There seems to be no end to the drama hanging over the U.S. as we prepare to close out 2015. 

Like, how does the Federal Reserve really feel about interest rates? Will the equity bubble—if there is one—go boom? Are President Obama and the House headed for another showdown over the debt ceiling? Will the real Republican presidential candidate please stand up? 

A lot of heavy-duty questions are funneling into the minds of investors, and many of them are grappling with a dilemma—namely, what the heck to do with their money.

It’s a question that, fair to say, is always on the minds of investors, but the equity valuation concerns raised by an unprecedented run of near-zero interest rates, coupled with the plethora of once hard-to-access investments that have opened up to wealthy individuals and families, have added to the allure of alternatives.

That’s where advisors come in.

With investors more open to unconventional solutions, it’s advisors who need to step to the forefront, sift through the mountain of stuff that nominally constitutes the “alternative sector” and conduct the necessary due diligence to provide clients with the best chance for success.

In this issue, Caren Chesler paints a portrait of one firm that has been vigorously taking on this role. Tiedemann Wealth Management, a New York City-based RIA with $9.5 billion under advisement, focuses on clients who are at an especially unsettled point in their lives—in a period of transition. Whether they are dealing with divorce, a death or, most commonly, a sale of a family business, clients of Tiedemann are desperately seeking a plan for a sizable amount of new, liquid assets.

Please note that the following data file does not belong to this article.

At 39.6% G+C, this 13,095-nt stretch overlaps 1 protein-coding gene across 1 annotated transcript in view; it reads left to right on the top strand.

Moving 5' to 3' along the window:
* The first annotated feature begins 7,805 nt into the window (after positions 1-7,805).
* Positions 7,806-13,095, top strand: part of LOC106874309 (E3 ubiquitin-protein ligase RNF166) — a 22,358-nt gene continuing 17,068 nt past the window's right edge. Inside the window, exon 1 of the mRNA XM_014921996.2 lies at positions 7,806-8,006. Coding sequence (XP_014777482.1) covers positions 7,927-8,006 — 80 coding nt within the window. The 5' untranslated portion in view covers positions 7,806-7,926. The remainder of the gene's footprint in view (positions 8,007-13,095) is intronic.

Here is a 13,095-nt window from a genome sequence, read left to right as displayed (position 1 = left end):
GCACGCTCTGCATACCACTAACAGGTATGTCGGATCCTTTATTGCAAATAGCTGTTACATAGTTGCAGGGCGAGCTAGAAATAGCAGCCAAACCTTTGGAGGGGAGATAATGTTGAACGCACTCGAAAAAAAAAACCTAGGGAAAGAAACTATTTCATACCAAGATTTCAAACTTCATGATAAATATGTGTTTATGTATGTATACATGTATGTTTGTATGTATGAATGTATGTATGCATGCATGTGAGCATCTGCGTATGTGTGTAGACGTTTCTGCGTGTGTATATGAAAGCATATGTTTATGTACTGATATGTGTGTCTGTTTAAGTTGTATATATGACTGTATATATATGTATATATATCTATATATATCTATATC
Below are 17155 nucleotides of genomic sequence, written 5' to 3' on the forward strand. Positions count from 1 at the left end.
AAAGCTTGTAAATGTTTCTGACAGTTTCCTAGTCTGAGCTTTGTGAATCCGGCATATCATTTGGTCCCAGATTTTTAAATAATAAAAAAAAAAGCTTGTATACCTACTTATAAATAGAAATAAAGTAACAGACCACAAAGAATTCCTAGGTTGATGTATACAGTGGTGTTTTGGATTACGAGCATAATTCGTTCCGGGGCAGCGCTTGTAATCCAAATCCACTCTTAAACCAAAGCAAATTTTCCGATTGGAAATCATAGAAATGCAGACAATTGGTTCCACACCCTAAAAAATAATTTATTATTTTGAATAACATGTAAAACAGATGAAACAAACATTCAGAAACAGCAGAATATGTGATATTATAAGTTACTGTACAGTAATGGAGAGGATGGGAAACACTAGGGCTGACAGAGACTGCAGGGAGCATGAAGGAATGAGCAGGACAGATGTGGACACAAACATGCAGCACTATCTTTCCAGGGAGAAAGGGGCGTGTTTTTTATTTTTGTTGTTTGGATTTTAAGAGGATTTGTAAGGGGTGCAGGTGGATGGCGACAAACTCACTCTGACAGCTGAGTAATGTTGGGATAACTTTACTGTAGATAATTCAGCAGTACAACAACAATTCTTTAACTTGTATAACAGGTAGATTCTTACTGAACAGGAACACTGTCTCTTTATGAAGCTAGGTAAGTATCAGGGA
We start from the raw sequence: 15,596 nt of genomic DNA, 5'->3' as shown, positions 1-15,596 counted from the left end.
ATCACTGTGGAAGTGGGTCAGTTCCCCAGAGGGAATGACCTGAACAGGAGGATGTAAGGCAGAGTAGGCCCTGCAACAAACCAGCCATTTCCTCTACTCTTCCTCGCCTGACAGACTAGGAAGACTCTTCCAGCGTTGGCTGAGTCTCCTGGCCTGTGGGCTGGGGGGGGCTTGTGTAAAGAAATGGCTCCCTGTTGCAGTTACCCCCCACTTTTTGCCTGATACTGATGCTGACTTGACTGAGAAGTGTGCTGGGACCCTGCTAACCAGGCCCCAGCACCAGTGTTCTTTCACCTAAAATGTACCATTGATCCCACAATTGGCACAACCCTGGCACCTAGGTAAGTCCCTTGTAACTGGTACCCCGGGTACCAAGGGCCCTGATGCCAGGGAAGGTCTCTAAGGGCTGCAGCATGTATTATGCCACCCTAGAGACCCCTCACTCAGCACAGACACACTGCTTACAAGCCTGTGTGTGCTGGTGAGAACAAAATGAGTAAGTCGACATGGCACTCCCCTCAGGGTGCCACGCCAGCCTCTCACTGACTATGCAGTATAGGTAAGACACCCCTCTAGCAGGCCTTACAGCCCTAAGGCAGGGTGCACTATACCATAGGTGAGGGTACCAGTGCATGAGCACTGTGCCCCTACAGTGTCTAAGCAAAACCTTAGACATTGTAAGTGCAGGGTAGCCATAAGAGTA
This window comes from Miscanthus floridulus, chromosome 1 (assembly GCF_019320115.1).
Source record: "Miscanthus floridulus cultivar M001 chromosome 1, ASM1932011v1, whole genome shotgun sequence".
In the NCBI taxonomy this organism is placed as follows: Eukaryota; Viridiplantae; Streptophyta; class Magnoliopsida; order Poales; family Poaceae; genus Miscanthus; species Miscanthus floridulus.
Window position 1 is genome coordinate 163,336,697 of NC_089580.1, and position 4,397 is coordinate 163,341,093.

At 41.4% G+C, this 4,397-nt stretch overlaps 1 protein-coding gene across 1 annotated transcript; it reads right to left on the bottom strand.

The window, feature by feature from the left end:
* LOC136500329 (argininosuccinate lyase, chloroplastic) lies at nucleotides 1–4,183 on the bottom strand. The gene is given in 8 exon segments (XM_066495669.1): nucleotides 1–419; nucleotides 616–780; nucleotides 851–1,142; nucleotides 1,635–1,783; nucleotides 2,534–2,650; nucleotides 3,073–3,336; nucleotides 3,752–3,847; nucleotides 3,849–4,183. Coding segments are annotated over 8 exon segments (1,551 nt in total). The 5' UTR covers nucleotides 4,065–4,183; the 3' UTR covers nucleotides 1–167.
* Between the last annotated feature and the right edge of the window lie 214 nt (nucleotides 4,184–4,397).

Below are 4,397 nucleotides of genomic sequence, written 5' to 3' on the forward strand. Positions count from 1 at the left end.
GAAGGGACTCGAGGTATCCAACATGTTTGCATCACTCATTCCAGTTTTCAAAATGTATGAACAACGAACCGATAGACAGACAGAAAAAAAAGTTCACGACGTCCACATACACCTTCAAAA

“Once the company is sold, the family is faced with a void,” says Craig Smith, the firm’s president.

That void can, of course, be treacherous to navigate. Without the help of an experienced, skilled hand, people can stray into seemingly enticing investment areas that should be left to the professionals—like, say, treasure hunting.

We have that covered, too, as Leila Boulton takes a look at whether it’s wise to invest in an industry that scours the world’s oceans for hidden treasures. Billions of dollars worth of shipwrecked loot is believed to be still sitting at the bottom of the sea, and to be sure, some have gotten rich off of historic finds. But as Boulton points out, investment successes are few and far between, suggesting that treasure hunting is best left to adventurers rather than investors.

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